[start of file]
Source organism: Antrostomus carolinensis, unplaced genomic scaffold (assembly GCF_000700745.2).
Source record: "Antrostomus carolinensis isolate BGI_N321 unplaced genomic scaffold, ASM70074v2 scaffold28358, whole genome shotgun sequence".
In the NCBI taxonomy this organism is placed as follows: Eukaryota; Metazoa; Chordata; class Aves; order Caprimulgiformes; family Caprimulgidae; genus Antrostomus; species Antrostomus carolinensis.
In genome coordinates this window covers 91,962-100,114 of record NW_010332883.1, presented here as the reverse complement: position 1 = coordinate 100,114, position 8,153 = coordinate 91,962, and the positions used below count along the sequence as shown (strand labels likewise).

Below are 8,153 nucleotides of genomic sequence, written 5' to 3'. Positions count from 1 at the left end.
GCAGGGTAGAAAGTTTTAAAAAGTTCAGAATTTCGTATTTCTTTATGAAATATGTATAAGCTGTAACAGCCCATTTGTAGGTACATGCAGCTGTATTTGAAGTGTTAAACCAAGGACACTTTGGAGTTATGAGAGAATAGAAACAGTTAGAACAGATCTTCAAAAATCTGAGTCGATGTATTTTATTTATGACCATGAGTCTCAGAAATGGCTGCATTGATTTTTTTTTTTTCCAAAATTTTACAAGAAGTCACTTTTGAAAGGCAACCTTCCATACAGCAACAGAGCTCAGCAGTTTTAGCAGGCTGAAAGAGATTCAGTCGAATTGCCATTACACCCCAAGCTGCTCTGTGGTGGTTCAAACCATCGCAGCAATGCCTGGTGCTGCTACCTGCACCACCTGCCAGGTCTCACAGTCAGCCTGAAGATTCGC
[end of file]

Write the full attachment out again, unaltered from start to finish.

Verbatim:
Source organism: Antrostomus carolinensis, unplaced genomic scaffold (assembly GCF_000700745.2).
Source record: "Antrostomus carolinensis isolate BGI_N321 unplaced genomic scaffold, ASM70074v2 scaffold28358, whole genome shotgun sequence".
In the NCBI taxonomy this organism is placed as follows: Eukaryota; Metazoa; Chordata; class Aves; order Caprimulgiformes; family Caprimulgidae; genus Antrostomus; species Antrostomus carolinensis.
In genome coordinates this window covers 91,962-100,114 of record NW_010332883.1, presented here as the reverse complement: position 1 = coordinate 100,114, position 8,153 = coordinate 91,962, and the positions used below count along the sequence as shown (strand labels likewise).

Below are 8,153 nucleotides of genomic sequence, written 5' to 3'. Positions count from 1 at the left end.
GCAGGGTAGAAAGTTTTAAAAAGTTCAGAATTTCGTATTTCTTTATGAAATATGTATAAGCTGTAACAGCCCATTTGTAGGTACATGCAGCTGTATTTGAAGTGTTAAACCAAGGACACTTTGGAGTTATGAGAGAATAGAAACAGTTAGAACAGATCTTCAAAAATCTGAGTCGATGTATTTTATTTATGACCATGAGTCTCAGAAATGGCTGCATTGATTTTTTTTTTTTCCAAAATTTTACAAGAAGTCACTTTTGAAAGGCAACCTTCCATACAGCAACAGAGCTCAGCAGTTTTAGCAGGCTGAAAGAGATTCAGTCGAATTGCCATTACACCCCAAGCTGCTCTGTGGTGGTTCAAACCATCGCAGCAATGCCTGGTGCTGCTACCTGCACCACCTGCCAGGTCTCACAGTCAGCCTGAAGATTCGC